PP: Is the book 2041 made in collaboration with the subject? If so, how did you make contact, build trust, ensure discretion?

LC: Yes, it is fully collaborative. Contact was made initially by Harry Hardie , who introduced himself as a publisher, and then I was bought into the conversation. I began a regular correspondence with him, which culminated in a face-to-face meeting and then visits to his house, where we collaborated and photographed each other, and I went through his image archives.

PP: Have all the pictures been verified? Can we know it is the same person under the burqas and niqabs in all the pictures? Does verification matter? Is not knowing something in absolute certainty one of the facets of the images and their use?

LC: I can verify 90% of them through their EXIF data, as we have had access to raw camera files. However, it is not necessarily the same person concealed. I think it is this lack of verification that is the titilating point of these images. Beneath the veil, your physical identity shrinks into a few gestures and outlines, and you can take on the form and countenance of another.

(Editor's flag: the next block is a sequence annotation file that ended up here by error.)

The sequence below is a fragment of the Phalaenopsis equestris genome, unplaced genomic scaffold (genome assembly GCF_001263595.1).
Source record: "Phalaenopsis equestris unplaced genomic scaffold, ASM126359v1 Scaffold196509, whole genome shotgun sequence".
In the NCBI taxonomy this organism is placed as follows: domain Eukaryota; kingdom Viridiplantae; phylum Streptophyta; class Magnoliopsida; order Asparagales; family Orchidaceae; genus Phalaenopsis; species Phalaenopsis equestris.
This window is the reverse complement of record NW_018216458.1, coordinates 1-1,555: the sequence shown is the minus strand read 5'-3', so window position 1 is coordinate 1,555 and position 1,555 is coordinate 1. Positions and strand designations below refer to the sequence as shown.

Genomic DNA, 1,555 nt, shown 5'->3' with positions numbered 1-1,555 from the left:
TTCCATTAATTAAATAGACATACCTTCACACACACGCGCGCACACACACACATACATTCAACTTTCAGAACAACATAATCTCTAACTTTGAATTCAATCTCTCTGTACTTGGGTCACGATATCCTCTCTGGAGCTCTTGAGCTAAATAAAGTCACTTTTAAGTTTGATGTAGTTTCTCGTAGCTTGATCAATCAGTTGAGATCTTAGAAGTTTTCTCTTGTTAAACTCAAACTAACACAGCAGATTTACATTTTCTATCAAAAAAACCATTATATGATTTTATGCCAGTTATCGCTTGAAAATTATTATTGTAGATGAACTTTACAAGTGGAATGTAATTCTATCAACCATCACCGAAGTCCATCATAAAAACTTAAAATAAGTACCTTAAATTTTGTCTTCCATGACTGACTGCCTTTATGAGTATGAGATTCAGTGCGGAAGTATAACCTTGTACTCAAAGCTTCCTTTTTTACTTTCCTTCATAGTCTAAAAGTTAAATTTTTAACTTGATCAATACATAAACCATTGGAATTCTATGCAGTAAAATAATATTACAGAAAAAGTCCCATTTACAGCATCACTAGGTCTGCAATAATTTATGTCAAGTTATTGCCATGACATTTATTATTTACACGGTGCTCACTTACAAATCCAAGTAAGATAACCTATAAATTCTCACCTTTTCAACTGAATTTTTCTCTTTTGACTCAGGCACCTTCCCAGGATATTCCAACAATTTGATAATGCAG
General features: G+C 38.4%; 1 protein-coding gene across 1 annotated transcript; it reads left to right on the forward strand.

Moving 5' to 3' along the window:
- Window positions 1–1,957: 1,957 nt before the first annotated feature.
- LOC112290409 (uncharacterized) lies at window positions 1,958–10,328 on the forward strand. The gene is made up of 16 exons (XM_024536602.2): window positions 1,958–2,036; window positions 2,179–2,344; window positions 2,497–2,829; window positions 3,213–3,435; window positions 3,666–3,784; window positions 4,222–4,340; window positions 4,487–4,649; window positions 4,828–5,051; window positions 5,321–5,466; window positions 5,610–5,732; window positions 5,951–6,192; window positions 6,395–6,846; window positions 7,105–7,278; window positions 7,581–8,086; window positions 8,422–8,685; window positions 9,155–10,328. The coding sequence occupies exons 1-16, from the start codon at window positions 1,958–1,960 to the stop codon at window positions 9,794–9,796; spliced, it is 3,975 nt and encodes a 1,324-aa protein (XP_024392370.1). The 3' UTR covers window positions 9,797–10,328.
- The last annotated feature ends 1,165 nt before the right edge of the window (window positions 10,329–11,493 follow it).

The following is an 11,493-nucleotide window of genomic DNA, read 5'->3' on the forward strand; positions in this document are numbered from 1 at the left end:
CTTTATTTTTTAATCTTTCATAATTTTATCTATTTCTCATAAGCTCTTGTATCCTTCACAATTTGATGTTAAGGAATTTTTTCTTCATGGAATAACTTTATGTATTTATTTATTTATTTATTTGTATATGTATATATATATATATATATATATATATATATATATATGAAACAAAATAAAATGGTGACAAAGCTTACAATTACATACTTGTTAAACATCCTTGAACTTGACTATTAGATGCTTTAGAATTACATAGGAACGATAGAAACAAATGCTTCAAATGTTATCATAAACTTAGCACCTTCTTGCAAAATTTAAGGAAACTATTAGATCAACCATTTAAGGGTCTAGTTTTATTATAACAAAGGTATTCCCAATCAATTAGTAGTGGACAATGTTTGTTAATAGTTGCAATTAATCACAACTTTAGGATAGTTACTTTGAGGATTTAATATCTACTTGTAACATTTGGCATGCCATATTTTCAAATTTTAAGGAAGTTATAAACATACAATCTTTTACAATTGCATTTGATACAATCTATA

Even now there are images which Ben Weaver (HERE PRESS)  and I cannot decide whether they depict our protagonist or others. To be certain though – this form of image-making is a firmly social practice, one based around solid online and offline networks. A few images in the book give this away, and were you to find 2041 online you would find images of me concealed, for example.

2041

2041

2041

PP: Why did you want to make this book?

LC: Because I think that unlike many of the images made by people with strange interests on the internet, these images say something very complex about photography. What I like about these images is that there is that they are purely performative gestures – but yet they give nothing away. They reveal the presence of an individual, but not their likeness, or an accurate representation. Something about the concealment of desire, or the hiding of the true likeness of an object in these images actually feels like a very nuanced statement on photography, that at no stage in the process ever actually tries to use the camera to bear any details, or describe anything accurately.

PP: How many potential subjects and/or images did you have to choose from in making the book? What makes 2041’s images special — some aspects of aesthetics, or merely their availability?

LC: It wasn’t so much a matter of choice, more that these images asked for some kind of sequencing and exploring. There is definitely an aesthetic dimension of these images that is appealing – the composition and contrast between flatness and texture, the shapes are unlike others I have seen – and there is also a lot of time and effort that has gone into these. 2041 is also an actor, and a painter. You can see the influence of classical painting on some of his poses and crops. He is also akin to humour and self-deprecation, you can see it sometimes.